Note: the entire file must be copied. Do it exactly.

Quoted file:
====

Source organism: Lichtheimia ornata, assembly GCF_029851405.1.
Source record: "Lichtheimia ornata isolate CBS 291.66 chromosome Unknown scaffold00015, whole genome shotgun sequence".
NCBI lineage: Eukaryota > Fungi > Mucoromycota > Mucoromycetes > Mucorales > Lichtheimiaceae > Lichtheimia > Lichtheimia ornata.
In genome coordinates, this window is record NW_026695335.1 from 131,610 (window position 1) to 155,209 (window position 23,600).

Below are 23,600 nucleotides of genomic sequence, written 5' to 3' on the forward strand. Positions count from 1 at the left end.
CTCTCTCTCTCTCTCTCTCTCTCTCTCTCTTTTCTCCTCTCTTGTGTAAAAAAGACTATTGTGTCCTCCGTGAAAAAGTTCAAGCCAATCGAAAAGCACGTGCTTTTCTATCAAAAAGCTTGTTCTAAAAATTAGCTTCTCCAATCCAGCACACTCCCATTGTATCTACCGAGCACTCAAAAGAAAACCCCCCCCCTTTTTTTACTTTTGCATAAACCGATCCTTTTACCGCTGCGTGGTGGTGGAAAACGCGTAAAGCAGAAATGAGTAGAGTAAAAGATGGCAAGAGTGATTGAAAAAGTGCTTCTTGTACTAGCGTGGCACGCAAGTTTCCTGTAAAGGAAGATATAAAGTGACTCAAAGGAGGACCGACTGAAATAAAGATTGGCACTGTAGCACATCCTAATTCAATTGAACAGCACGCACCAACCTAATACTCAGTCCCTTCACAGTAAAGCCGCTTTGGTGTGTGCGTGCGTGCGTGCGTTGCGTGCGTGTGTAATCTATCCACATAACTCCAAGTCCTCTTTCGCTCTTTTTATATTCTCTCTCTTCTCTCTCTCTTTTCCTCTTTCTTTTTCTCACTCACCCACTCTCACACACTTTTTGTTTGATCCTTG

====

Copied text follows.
Source organism: Lichtheimia ornata, assembly GCF_029851405.1.
Source record: "Lichtheimia ornata isolate CBS 291.66 chromosome Unknown scaffold00015, whole genome shotgun sequence".
NCBI lineage: Eukaryota > Fungi > Mucoromycota > Mucoromycetes > Mucorales > Lichtheimiaceae > Lichtheimia > Lichtheimia ornata.
In genome coordinates, this window is record NW_026695335.1 from 131,610 (window position 1) to 155,209 (window position 23,600).

Below are 23,600 nucleotides of genomic sequence, written 5' to 3' on the forward strand. Positions count from 1 at the left end.
CTCTCTCTCTCTCTCTCTCTCTCTCTCTCTTTTCTCCTCTCTTGTGTAAAAAAGACTATTGTGTCCTCCGTGAAAAAGTTCAAGCCAATCGAAAAGCACGTGCTTTTCTATCAAAAAGCTTGTTCTAAAAATTAGCTTCTCCAATCCAGCACACTCCCATTGTATCTACCGAGCACTCAAAAGAAAACCCCCCCCCTTTTTTTACTTTTGCATAAACCGATCCTTTTACCGCTGCGTGGTGGTGGAAAACGCGTAAAGCAGAAATGAGTAGAGTAAAAGATGGCAAGAGTGATTGAAAAAGTGCTTCTTGTACTAGCGTGGCACGCAAGTTTCCTGTAAAGGAAGATATAAAGTGACTCAAAGGAGGACCGACTGAAATAAAGATTGGCACTGTAGCACATCCTAATTCAATTGAACAGCACGCACCAACCTAATACTCAGTCCCTTCACAGTAAAGCCGCTTTGGTGTGTGCGTGCGTGCGTGCGTTGCGTGCGTGTGTAATCTATCCACATAACTCCAAGTCCTCTTTCGCTCTTTTTATATTCTCTCTCTTCTCTCTCTCTTTTCCTCTTTCTTTTTCTCACTCACCCACTCTCACACACTTTTTGTTTGATCCTTG